Steven Gerrard ruins the Reds return of Kenny Dalglish
In the pantheon of Liverpool legends, two names may stand apart from all others, elevated above Billy Liddell and Roger Hunt, Kevin Keegan and Graeme Souness, Ian Rush and John Barnes by their deeds.
They are the club's greatest No 7 and its finest No 8, the artist and the inspiration, the new manager and the long-serving skipper. They are Kenny Dalglish and Steven Gerrard.
In times of need, the theory goes, you can rely on your own. It is a policy that Liverpool have adopted; in a city that can be suspicious of outsiders, they have turned to men with an intricate, instinctive understanding of the club and an almost unrivalled loyalty. How reassuring.
If "King Kenny" has reclaimed the throne of Anfield, Gerrard is by implication, the prince. Yet a right royal mess was compounded by the captain. The returning champion was undermined as the usual hero made a rare diversion into villainy.
Gerrard's dismissal means he will be barred from Dalglish's first three league fixtures.
The generous interpretation is that a scything challenge on Michael Carrick was the product of a misguided willingness to impress an icon.
The sole source of commitment in the dismal end to Roy Hodgson's regime provided a surfeit. His ban includes Dalglish's Anfield return, the evocative fixture that is Sunday's Merseyside derby against Everton.
"Steven Gerrard's not that type of player," Sir Alex Ferguson said. "But I don't think the referee had an option."
Dalglish should escape censure. The cards were already stacked against him before Gerrard's departure.
A first-minute penalty, given against Daniel Agger for clipping Dimitar Berbatov's heels and converted nervelessly by Ryan Giggs, ensured Ferguson's immediate reassertion of his authority over his fellow Glaswegian.
"The two decisions are important factors in the game," Dalglish said.
Agger's inclusion was part of three changes to the back four. A decade out of management, Dalglish could not be accused of indecisiveness. Indeed, there were signs Liverpool got a lift from a legend; their passing seemed sharper, the side more spirited after shaking off the anaemia of the Hodgson era.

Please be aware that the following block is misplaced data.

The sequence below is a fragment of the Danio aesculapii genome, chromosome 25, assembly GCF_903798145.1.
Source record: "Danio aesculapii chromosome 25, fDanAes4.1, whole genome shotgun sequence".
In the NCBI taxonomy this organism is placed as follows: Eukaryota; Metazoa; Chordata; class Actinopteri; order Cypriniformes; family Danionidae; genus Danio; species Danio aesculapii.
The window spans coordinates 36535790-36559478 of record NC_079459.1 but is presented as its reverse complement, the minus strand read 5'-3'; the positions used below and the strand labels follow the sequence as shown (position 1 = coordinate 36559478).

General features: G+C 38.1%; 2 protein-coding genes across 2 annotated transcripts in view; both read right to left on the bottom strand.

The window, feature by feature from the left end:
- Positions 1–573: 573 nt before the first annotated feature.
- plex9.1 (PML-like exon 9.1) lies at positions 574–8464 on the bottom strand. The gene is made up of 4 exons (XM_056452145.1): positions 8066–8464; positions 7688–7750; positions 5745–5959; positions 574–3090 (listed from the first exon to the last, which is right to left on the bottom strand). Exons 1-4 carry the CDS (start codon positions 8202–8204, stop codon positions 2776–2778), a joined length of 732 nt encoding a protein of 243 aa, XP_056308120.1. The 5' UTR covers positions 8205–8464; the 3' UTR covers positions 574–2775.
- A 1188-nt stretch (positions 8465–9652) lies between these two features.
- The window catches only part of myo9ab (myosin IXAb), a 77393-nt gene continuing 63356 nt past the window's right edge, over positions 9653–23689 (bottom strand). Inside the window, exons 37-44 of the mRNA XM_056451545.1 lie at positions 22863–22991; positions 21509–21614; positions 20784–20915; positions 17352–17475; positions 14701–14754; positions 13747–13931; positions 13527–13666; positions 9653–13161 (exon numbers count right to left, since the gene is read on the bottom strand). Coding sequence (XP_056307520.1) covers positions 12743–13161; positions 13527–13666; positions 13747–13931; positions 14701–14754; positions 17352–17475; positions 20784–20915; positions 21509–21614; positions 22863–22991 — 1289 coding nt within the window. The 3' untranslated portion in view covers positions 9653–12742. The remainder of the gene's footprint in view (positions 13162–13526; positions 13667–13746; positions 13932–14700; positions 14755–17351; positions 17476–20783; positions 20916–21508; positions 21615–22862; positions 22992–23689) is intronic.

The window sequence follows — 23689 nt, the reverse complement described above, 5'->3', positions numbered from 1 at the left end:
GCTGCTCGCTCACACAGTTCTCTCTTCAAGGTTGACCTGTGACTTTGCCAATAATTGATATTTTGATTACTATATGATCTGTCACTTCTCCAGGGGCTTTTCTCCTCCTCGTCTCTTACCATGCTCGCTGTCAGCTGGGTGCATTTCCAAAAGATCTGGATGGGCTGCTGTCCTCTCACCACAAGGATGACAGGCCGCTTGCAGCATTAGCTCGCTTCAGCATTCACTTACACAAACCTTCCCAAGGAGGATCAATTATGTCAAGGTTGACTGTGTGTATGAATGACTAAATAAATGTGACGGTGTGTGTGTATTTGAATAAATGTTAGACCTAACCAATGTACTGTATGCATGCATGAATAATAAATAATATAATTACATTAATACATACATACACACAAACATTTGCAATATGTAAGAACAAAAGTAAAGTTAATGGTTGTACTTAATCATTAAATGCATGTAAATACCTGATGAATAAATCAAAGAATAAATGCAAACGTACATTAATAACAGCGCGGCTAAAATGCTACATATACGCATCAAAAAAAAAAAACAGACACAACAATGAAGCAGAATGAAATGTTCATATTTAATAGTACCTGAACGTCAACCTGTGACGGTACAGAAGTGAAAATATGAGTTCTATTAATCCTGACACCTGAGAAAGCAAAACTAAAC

"The boys stuck to their task and not one of them could be faulted in any way, shape or form," the new caretaker manager said. "A great deal of enthusiasm and effort from the players which was matched by the supporters."
Despite the result, a legend offered a lift, not least to the travelling fans. The chorus of "Dal-glish" may not intimidate opponents in the way it did in the Scot's gilded prime, but it still offers succours to Liverpool fans. They can derive comfort from the past.
Hodgson's legitimacy was queried but Dalglish's will never be.
Anfield diehards are less sceptical of his credentials than other onlookers. A decade out of management is a rare recipe for success. Yet, though it wasn't alchemy, there were signs a sharp footballing mind remains intact.
Raul Meireles, strangely stranded on the right flank by Hodgson, was picked in his proper position: central midfield. Dalglish's substitutes were a threat, and both Ryan Babel and David Ngog could have scored with their first touch.
A secondary question is if a multinational dressing room of multimillionaires will respond to Dalglish's appointment with the fervour of Gerrard or Jamie Carragher.
The initial indications were positive: Fernando Torres was energised. But much has changed in the two decades since Dalglish relinquished his crown, an isolated, introverted British league becoming the global game. This is a test of adaptability.
Rewind to 1991 and Ferguson lived in Dalglish's shadow. For one afternoon, he resumed his old role.
United were upstaged off the field, though not on it. Jonny Evans hit the post with a header while they were denied further goals by Jose Reina's resistance; a stop from Berbatov was followed by a remarkable treble save to deny the Bulgarian, Rafael da Silva and Patrice Evra within the space of a few seconds.
It was, nonetheless, yet another triumph for Ferguson.
The veteran managers had walked out together. Ferguson's message, it seemed, was brief. "He said: 'Welcome back'," said Dalglish. And for the cheering Liverpool fans in the corner, his is a very welcome return. They deemed Hodgson an imposter. For them, it is a case of "Long live the king".
Published: January 10, 2011 04:00 AM